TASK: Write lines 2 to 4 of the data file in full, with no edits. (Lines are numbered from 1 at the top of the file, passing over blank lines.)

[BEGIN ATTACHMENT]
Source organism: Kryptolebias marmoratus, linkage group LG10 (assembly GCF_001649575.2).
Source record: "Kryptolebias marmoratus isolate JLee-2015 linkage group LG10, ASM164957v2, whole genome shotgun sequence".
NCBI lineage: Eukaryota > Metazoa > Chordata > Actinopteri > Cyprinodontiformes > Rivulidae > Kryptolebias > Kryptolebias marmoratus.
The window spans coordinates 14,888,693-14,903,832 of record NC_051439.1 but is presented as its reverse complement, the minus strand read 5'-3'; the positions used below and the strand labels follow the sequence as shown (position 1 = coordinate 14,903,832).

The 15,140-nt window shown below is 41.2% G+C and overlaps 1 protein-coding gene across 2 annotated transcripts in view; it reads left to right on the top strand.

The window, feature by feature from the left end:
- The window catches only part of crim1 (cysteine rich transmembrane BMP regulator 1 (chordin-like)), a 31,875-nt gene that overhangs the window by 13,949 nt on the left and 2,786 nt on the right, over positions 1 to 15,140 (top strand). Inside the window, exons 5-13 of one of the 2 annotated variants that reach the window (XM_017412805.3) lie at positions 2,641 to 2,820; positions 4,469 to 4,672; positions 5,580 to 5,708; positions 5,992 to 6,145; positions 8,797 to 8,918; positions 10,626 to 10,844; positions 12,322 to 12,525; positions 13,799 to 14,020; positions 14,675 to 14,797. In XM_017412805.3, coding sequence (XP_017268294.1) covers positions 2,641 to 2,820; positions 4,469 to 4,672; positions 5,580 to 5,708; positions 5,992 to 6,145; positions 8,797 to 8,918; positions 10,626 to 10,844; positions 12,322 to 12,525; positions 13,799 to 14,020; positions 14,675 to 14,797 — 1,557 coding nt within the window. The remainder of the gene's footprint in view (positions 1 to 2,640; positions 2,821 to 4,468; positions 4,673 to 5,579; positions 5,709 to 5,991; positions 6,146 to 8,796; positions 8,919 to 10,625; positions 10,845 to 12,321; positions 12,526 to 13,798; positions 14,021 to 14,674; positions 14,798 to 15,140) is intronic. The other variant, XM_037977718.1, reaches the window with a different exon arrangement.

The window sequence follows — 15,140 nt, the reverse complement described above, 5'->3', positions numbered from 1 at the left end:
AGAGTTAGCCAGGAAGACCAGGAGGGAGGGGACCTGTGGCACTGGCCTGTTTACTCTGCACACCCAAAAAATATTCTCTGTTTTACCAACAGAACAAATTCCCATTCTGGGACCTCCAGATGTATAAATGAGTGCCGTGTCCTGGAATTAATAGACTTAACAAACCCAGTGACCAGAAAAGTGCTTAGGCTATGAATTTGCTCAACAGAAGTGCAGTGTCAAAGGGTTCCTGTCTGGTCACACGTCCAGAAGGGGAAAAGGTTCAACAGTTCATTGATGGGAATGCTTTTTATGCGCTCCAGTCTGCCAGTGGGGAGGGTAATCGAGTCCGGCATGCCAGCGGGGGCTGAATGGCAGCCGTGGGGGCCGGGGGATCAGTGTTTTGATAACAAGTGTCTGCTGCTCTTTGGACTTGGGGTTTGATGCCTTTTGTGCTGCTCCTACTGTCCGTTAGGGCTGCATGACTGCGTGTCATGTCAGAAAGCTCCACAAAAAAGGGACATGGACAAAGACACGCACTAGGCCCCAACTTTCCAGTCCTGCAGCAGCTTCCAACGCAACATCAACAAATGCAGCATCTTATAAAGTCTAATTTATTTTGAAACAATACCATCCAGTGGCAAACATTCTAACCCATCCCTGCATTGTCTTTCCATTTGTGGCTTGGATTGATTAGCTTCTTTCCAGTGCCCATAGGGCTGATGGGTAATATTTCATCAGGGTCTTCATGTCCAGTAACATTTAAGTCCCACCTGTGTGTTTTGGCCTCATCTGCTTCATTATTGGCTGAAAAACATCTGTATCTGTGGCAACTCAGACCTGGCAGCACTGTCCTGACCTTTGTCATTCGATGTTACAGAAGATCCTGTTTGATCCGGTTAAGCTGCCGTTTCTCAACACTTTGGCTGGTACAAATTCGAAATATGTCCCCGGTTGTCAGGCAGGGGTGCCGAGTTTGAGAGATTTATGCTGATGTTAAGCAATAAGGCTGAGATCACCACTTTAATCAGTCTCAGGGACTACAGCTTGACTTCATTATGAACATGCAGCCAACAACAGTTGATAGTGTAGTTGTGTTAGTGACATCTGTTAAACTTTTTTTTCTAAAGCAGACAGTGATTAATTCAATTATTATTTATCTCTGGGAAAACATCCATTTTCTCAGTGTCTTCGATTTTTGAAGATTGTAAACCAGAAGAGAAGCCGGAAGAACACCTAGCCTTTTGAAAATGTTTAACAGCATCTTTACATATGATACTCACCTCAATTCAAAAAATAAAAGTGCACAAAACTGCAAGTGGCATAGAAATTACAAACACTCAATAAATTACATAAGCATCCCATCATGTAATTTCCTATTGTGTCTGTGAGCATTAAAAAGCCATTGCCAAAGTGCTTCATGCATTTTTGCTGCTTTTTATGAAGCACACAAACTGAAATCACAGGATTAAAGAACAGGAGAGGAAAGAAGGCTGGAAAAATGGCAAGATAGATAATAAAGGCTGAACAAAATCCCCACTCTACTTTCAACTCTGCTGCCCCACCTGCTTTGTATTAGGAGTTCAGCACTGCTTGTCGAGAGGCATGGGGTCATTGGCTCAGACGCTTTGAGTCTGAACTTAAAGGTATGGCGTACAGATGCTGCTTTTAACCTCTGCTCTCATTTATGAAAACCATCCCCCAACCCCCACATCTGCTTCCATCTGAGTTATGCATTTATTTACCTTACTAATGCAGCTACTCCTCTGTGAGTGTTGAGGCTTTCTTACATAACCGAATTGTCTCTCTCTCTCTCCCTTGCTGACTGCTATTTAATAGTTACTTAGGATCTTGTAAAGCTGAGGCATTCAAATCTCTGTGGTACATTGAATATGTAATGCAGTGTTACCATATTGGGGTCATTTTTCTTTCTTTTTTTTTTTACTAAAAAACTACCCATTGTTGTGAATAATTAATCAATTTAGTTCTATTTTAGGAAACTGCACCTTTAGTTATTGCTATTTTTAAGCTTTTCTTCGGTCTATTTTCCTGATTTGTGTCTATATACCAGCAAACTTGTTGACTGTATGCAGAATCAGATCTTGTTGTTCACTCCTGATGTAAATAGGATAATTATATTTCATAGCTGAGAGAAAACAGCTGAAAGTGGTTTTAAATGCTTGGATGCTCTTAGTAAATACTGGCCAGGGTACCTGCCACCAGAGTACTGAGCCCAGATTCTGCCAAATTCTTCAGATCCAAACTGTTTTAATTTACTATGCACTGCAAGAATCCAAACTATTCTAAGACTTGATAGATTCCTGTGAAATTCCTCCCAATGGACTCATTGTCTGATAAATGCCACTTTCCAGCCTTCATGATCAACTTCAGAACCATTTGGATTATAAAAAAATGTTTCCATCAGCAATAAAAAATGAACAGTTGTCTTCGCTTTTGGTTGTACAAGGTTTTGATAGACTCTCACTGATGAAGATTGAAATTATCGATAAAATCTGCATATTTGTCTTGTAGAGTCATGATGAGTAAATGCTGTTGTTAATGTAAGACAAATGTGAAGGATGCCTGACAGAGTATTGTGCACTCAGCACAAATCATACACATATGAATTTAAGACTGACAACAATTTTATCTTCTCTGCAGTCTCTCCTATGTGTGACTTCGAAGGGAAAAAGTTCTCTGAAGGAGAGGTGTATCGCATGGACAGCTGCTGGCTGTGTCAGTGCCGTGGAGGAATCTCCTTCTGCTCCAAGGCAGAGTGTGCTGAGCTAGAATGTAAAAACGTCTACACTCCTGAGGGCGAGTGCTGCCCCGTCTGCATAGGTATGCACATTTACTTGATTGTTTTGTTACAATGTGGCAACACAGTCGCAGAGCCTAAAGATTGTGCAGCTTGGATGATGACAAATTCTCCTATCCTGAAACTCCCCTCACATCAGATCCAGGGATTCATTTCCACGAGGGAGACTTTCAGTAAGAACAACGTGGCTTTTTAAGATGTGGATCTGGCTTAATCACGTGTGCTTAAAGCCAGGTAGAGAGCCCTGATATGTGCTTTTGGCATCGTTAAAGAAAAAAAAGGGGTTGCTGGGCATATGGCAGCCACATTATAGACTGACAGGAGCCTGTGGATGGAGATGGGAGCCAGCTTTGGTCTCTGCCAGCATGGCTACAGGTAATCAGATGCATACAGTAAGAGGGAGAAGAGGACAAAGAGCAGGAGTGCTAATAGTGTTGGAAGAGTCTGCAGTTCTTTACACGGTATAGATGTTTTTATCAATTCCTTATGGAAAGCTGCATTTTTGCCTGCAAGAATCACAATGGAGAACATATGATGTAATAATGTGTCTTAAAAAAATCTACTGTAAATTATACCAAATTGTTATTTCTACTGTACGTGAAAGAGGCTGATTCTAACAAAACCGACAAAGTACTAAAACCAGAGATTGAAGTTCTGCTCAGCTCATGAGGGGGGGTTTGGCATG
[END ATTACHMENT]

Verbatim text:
Source record: "Kryptolebias marmoratus isolate JLee-2015 linkage group LG10, ASM164957v2, whole genome shotgun sequence".
NCBI lineage: Eukaryota > Metazoa > Chordata > Actinopteri > Cyprinodontiformes > Rivulidae > Kryptolebias > Kryptolebias marmoratus.
The window spans coordinates 14,888,693-14,903,832 of record NC_051439.1 but is presented as its reverse complement, the minus strand read 5'-3'; the positions used below and the strand labels follow the sequence as shown (position 1 = coordinate 14,903,832).